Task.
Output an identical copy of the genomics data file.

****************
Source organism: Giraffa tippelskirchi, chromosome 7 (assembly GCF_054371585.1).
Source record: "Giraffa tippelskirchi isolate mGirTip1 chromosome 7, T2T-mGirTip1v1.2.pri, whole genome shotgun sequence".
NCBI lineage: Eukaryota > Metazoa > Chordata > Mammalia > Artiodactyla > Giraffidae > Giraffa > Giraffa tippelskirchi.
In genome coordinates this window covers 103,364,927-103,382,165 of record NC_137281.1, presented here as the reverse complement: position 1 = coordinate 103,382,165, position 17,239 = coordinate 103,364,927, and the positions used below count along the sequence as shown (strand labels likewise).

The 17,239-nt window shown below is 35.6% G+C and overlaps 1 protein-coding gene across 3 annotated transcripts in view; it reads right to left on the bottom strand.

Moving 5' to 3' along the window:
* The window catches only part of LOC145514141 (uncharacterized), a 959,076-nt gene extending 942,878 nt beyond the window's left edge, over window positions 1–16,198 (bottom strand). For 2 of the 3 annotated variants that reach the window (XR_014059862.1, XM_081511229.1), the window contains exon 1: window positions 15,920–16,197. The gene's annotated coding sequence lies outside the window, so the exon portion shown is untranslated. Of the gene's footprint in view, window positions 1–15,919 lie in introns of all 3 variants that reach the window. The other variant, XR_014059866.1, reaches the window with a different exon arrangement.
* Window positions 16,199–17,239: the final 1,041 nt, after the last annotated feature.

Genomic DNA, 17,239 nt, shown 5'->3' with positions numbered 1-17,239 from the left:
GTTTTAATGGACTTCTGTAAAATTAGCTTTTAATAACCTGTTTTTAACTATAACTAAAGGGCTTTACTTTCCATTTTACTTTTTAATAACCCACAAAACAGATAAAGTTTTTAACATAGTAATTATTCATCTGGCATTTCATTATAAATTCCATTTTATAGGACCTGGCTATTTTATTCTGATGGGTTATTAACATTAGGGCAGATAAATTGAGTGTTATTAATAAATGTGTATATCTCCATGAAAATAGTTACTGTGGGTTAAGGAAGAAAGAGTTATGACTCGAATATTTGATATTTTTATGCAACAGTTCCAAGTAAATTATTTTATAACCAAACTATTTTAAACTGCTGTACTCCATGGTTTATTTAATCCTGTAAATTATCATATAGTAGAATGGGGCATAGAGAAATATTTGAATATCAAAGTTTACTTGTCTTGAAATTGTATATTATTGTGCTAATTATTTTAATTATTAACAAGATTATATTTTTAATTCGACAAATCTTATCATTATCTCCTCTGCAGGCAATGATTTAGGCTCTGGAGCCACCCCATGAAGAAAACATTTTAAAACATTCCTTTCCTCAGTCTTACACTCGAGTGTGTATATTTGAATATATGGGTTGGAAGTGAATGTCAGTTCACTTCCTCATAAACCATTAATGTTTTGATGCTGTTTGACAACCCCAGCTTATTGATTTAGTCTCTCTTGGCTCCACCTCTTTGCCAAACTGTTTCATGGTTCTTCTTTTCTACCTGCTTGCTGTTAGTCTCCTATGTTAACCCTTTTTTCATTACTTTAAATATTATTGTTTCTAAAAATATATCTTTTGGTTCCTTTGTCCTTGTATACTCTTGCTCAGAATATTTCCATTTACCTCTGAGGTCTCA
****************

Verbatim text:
Source organism: Giraffa tippelskirchi, chromosome 7 (assembly GCF_054371585.1).
Source record: "Giraffa tippelskirchi isolate mGirTip1 chromosome 7, T2T-mGirTip1v1.2.pri, whole genome shotgun sequence".
NCBI lineage: Eukaryota > Metazoa > Chordata > Mammalia > Artiodactyla > Giraffidae > Giraffa > Giraffa tippelskirchi.
In genome coordinates this window covers 103,364,927-103,382,165 of record NC_137281.1, presented here as the reverse complement: position 1 = coordinate 103,382,165, position 17,239 = coordinate 103,364,927, and the positions used below count along the sequence as shown (strand labels likewise).

The 17,239-nt window shown below is 35.6% G+C and overlaps 1 protein-coding gene across 3 annotated transcripts in view; it reads right to left on the bottom strand.

Moving 5' to 3' along the window:
* The window catches only part of LOC145514141 (uncharacterized), a 959,076-nt gene extending 942,878 nt beyond the window's left edge, over window positions 1–16,198 (bottom strand). For 2 of the 3 annotated variants that reach the window (XR_014059862.1, XM_081511229.1), the window contains exon 1: window positions 15,920–16,197. The gene's annotated coding sequence lies outside the window, so the exon portion shown is untranslated. Of the gene's footprint in view, window positions 1–15,919 lie in introns of all 3 variants that reach the window. The other variant, XR_014059866.1, reaches the window with a different exon arrangement.
* Window positions 16,199–17,239: the final 1,041 nt, after the last annotated feature.

Genomic DNA, 17,239 nt, shown 5'->3' with positions numbered 1-17,239 from the left:
GTTTTAATGGACTTCTGTAAAATTAGCTTTTAATAACCTGTTTTTAACTATAACTAAAGGGCTTTACTTTCCATTTTACTTTTTAATAACCCACAAAACAGATAAAGTTTTTAACATAGTAATTATTCATCTGGCATTTCATTATAAATTCCATTTTATAGGACCTGGCTATTTTATTCTGATGGGTTATTAACATTAGGGCAGATAAATTGAGTGTTATTAATAAATGTGTATATCTCCATGAAAATAGTTACTGTGGGTTAAGGAAGAAAGAGTTATGACTCGAATATTTGATATTTTTATGCAACAGTTCCAAGTAAATTATTTTATAACCAAACTATTTTAAACTGCTGTACTCCATGGTTTATTTAATCCTGTAAATTATCATATAGTAGAATGGGGCATAGAGAAATATTTGAATATCAAAGTTTACTTGTCTTGAAATTGTATATTATTGTGCTAATTATTTTAATTATTAACAAGATTATATTTTTAATTCGACAAATCTTATCATTATCTCCTCTGCAGGCAATGATTTAGGCTCTGGAGCCACCCCATGAAGAAAACATTTTAAAACATTCCTTTCCTCAGTCTTACACTCGAGTGTGTATATTTGAATATATGGGTTGGAAGTGAATGTCAGTTCACTTCCTCATAAACCATTAATGTTTTGATGCTGTTTGACAACCCCAGCTTATTGATTTAGTCTCTCTTGGCTCCACCTCTTTGCCAAACTGTTTCATGGTTCTTCTTTTCTACCTGCTTGCTGTTAGTCTCCTATGTTAACCCTTTTTTCATTACTTTAAATATTATTGTTTCTAAAAATATATCTTTTGGTTCCTTTGTCCTTGTATACTCTTGCTCAGAATATTTCCATTTACCTCTGAGGTCTCA